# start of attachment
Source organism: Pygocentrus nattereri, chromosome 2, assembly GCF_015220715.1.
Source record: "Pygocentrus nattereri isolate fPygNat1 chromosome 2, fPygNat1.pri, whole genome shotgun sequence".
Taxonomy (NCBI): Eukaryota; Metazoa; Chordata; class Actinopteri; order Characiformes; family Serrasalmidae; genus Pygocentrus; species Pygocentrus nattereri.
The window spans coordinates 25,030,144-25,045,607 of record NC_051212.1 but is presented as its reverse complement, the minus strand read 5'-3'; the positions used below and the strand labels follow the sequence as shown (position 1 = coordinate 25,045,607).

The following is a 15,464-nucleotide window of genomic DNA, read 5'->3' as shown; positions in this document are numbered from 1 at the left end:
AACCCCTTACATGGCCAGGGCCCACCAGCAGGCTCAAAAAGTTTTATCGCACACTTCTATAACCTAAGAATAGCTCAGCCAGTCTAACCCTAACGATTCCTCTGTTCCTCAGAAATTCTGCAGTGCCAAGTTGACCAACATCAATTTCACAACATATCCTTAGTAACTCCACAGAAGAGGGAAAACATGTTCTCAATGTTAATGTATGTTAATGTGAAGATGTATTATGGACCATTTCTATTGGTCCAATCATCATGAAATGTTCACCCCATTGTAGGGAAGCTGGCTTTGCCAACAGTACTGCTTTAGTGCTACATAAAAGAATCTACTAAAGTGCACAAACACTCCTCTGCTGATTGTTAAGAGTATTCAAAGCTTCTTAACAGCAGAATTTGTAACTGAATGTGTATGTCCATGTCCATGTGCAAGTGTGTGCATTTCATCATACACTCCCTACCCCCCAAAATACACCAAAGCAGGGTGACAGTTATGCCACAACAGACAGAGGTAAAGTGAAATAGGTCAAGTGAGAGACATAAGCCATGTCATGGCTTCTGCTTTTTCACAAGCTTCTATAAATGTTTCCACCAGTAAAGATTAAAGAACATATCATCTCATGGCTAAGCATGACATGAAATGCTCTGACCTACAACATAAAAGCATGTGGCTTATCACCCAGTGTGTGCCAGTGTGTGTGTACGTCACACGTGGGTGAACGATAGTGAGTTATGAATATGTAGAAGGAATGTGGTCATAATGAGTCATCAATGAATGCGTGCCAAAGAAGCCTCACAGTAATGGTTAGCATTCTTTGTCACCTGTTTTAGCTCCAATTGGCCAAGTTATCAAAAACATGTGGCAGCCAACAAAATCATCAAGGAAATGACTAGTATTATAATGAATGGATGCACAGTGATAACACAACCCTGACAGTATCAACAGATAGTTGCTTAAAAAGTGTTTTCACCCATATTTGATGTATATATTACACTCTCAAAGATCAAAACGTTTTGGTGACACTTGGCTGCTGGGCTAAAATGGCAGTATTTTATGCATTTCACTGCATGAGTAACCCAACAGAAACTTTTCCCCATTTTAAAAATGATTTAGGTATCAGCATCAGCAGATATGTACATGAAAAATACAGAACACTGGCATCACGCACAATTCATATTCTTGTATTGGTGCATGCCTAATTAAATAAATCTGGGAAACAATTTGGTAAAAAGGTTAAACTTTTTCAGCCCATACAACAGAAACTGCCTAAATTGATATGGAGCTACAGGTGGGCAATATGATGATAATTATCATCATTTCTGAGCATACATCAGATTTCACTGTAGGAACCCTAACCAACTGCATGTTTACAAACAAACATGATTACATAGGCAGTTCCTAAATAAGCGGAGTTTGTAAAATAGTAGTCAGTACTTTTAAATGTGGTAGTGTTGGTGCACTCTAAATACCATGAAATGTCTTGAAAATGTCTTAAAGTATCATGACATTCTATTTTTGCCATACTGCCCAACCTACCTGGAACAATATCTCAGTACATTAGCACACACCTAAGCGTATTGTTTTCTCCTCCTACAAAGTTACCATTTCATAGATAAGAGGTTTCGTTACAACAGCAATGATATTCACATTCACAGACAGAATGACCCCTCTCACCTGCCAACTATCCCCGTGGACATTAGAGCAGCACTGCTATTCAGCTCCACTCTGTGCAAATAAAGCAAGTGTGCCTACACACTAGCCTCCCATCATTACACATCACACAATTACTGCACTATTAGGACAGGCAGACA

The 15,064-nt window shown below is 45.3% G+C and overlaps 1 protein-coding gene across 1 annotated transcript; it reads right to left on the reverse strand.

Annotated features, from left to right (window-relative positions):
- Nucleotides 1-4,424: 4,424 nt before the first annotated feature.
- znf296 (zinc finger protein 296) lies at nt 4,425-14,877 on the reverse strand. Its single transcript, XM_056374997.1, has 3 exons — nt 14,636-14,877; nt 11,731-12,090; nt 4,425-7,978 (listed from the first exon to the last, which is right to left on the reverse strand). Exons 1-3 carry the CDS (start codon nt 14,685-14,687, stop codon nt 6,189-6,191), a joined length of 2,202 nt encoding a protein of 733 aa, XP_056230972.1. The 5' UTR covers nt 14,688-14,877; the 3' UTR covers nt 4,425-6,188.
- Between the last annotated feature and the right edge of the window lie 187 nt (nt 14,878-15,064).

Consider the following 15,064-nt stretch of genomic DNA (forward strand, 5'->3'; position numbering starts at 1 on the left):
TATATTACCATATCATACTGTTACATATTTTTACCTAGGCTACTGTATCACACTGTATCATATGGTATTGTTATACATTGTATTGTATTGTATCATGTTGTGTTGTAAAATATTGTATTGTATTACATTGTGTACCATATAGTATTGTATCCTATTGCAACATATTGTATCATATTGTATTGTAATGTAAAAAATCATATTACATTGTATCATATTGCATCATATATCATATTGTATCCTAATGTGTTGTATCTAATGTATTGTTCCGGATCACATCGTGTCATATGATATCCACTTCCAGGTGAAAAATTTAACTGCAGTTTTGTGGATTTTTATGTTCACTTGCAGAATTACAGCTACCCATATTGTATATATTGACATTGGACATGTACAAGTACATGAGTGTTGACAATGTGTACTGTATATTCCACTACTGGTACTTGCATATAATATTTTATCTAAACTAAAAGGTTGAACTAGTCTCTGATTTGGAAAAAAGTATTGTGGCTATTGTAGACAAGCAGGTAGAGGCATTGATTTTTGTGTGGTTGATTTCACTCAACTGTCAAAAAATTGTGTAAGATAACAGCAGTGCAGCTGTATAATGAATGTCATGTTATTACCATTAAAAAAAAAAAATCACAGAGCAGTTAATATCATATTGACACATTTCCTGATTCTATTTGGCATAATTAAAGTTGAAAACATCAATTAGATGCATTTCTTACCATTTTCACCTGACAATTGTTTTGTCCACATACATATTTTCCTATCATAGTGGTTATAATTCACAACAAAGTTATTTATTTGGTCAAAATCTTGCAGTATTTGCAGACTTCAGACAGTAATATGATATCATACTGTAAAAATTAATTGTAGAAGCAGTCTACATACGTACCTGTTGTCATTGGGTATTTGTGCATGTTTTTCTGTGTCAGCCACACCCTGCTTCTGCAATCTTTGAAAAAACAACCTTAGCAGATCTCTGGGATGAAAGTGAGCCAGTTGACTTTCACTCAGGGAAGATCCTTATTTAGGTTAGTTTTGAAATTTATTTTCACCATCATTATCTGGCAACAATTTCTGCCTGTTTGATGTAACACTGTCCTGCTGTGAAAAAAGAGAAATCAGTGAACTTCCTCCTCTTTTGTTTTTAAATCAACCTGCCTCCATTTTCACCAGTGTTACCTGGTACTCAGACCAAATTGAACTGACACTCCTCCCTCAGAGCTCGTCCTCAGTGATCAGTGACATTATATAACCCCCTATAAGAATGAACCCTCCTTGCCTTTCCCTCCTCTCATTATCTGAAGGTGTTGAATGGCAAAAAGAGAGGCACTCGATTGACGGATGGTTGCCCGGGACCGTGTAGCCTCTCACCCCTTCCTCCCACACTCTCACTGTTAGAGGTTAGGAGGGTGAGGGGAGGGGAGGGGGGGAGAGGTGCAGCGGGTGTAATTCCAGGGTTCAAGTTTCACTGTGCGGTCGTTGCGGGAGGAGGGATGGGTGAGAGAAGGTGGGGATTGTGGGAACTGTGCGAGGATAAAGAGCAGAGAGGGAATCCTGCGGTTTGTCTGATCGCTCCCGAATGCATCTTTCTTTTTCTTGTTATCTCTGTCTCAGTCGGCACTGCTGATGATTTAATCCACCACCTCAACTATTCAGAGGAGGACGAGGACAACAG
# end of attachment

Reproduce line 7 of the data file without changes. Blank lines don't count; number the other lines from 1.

The 15,064-nt window shown below is 45.3% G+C and overlaps 1 protein-coding gene across 1 annotated transcript; it reads right to left on the reverse strand.